"Partisan immunity" is my term for the practice within the American two-party system of politicians evading or attempting to avoid accountability for questionable conduct by claiming that any demand for accountability is politically motivated for partisan advantage.From September 2009:
Partisan hypocrisy is a key component of the more pernicious concept of partisan immunity. Partisan immunity is claimed by those who claim that their actions are being prosecuted for political or partisan reasons alone. An inevitable element of that argument is the claim, implicit or not, that the partisan prosecutors are hypocrites who would have done the same things had they been in power. Once these claims are made, the objective injustice of the act in question becomes irrelevant.Last week, while speaking about Republican opposition to the Obama administration's illegal war in Libya, Senate Minority Leader Mitch McConnell admitted outright that partisan hypocrisy is in fact an integral facet of Republican-Democrat party politics. Althouse has McConnell's quote in full:
McConnell: I’m not sure that these kind of differences might not have been there in a more latent form when you had a Republican president. But I do think there is more of a tendency to pull together when the guy in the White House is on your side. So I think some of these views were probably held by some of my members even in the previous administration, but party loyalty tended to mute them. So yeah, I think there are clearly differences and I think a lot of our members, not having a Republican in the White House, feel more free to express their reservations which might have been somewhat muted during the previous administration.At Divided We Stand, the Dividist puts McConnell's statement in its proper duopolist context:
[McConnell's] comment is being trumpeted on the left as prima facie evidence of the venal, party-first, hypocritical nature of many congressional Republicans. This is, of course, completely true, as that is indeed their nature. The irony is that the Democrats making that point fail to note that many congressional Democrats are behaving exactly as McConnell notes on exactly the same issue.So, when a Republican president commits high crimes and misdemeanors, party loyalty prevents Republicans from holding that president accountable; and when a Democratic president commits high crimes and misdemeanors, party loyalty prevents Democrats from holding that president accountable. Is it any wonder that presidents are so rarely held accountable for their crimes? The Dividist concludes, appropriately, with a call for divided government:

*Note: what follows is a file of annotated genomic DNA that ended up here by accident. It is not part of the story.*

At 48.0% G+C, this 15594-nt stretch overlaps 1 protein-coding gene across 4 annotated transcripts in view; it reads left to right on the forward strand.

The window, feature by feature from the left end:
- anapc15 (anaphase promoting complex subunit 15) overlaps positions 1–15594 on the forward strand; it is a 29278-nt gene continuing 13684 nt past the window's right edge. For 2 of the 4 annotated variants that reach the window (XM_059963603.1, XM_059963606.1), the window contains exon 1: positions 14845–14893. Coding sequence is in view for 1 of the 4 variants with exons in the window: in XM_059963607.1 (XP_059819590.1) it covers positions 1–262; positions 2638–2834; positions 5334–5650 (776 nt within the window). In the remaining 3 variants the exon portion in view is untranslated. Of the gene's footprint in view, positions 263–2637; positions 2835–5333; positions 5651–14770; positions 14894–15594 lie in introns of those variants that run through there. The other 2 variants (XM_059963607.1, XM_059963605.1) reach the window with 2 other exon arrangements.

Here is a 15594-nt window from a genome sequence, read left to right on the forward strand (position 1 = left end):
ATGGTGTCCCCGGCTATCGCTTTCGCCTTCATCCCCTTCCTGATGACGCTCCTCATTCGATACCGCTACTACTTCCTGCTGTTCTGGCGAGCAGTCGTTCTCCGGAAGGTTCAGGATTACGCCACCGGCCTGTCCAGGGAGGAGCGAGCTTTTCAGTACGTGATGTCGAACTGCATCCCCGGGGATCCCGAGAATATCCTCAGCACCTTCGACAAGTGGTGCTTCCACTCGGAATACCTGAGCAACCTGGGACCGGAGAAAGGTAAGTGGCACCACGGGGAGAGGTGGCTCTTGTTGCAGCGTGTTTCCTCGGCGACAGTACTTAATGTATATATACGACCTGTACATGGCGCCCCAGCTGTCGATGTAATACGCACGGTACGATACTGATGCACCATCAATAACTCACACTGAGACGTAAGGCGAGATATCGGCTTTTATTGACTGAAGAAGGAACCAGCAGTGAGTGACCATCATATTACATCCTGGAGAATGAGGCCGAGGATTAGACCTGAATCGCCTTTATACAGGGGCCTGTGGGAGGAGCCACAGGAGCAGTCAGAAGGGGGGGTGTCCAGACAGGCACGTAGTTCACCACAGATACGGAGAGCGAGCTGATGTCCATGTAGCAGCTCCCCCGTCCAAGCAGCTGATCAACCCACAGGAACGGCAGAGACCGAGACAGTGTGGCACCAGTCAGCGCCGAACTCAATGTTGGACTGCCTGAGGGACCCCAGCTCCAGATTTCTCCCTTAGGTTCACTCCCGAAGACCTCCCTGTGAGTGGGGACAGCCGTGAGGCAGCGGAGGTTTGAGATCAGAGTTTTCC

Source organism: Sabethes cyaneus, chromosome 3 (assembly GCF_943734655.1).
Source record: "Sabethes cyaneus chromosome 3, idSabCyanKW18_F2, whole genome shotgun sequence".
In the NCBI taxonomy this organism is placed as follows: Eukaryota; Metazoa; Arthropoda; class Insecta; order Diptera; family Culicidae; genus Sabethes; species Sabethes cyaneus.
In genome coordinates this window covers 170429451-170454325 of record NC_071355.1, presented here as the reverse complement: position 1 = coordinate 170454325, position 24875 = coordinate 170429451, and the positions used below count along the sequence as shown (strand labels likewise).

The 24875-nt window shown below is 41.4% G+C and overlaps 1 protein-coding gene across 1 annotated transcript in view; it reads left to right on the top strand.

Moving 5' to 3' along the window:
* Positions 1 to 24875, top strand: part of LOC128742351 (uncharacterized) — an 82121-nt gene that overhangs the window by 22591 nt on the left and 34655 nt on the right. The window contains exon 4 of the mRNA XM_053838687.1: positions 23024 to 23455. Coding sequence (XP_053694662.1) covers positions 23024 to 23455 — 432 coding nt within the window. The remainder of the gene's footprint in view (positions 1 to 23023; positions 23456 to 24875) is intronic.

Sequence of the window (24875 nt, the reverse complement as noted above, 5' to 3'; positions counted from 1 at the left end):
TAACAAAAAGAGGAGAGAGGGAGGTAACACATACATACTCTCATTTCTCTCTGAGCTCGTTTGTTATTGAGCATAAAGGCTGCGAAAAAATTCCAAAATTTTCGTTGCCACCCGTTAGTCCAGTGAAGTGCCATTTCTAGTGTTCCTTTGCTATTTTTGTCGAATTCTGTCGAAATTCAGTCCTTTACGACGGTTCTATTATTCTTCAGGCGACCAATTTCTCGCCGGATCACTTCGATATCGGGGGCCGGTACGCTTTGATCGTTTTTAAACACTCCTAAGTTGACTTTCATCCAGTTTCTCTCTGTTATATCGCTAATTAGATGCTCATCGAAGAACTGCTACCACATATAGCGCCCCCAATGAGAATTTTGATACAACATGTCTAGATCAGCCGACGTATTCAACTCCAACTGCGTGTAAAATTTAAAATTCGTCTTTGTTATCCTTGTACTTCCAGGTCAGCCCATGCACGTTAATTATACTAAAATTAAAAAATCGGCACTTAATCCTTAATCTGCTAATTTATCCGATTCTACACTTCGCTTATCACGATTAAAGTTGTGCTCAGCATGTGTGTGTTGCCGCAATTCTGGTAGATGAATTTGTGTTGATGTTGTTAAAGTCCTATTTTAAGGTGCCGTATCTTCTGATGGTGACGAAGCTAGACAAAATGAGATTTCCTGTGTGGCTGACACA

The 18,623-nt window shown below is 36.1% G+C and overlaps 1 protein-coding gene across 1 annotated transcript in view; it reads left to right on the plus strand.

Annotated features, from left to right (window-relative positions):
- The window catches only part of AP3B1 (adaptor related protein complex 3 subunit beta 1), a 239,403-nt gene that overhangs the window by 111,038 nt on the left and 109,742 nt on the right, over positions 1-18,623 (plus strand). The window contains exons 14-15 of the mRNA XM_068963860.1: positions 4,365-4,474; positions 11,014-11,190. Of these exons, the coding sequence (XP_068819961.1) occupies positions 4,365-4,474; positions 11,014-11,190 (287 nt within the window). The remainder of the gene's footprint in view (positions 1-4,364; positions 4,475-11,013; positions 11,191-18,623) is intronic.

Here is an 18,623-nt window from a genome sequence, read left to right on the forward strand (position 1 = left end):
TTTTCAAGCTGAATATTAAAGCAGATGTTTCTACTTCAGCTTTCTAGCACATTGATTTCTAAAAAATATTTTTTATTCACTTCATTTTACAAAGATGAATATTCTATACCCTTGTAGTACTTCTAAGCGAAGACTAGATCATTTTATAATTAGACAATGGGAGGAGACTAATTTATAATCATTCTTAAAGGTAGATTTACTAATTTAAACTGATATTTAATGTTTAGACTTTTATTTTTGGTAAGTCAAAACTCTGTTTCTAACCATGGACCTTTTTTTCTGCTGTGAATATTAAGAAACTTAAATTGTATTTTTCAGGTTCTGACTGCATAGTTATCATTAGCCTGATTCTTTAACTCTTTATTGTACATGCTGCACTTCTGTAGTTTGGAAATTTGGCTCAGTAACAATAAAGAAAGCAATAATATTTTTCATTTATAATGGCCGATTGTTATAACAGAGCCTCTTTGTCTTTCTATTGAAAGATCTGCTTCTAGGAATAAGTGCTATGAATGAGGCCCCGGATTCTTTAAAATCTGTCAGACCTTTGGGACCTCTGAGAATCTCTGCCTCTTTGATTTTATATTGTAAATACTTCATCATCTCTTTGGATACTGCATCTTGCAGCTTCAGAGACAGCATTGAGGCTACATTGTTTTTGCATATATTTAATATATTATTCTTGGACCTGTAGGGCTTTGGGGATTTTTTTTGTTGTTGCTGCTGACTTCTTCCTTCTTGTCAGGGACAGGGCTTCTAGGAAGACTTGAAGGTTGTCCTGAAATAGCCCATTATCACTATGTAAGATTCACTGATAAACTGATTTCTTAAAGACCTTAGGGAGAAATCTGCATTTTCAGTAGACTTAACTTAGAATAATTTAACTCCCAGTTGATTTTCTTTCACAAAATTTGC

The need for a check on the President and to ensure that our constitutional checks and balances function as intended justifies a divided government voting heuristic - always voting to maintain a divided government state at the federal level. Always.Unfortunately, however, government divided between the Democrats and Republicans does not ensure constitutional checks and balances. On the contrary, government divided between the Democrats and Republicans is the primary means by which the ruling political class systematically avoids political accountability. Indeed, it provides them with an ideological shield behind which they wage their outright war on constitutional, democratic-republican government. Divided government between Democrats and Republicans means never having to take responsibility, for they will always claim partisan hypocrisy and partisan immunity.
As in the past, I will see the Dividist's call for divided government and raise him one. Government divided between Democrats and Republicans is not divided government at all: the ruling parties work in concert to subvert our Constitution and the Bill of Rights. If Democrats and Republicans refuse to hold a president accountable for his crimes when he is a member of their own party, then the only way to ensure full accountability in the executive branch is to elect a third party or Independent president.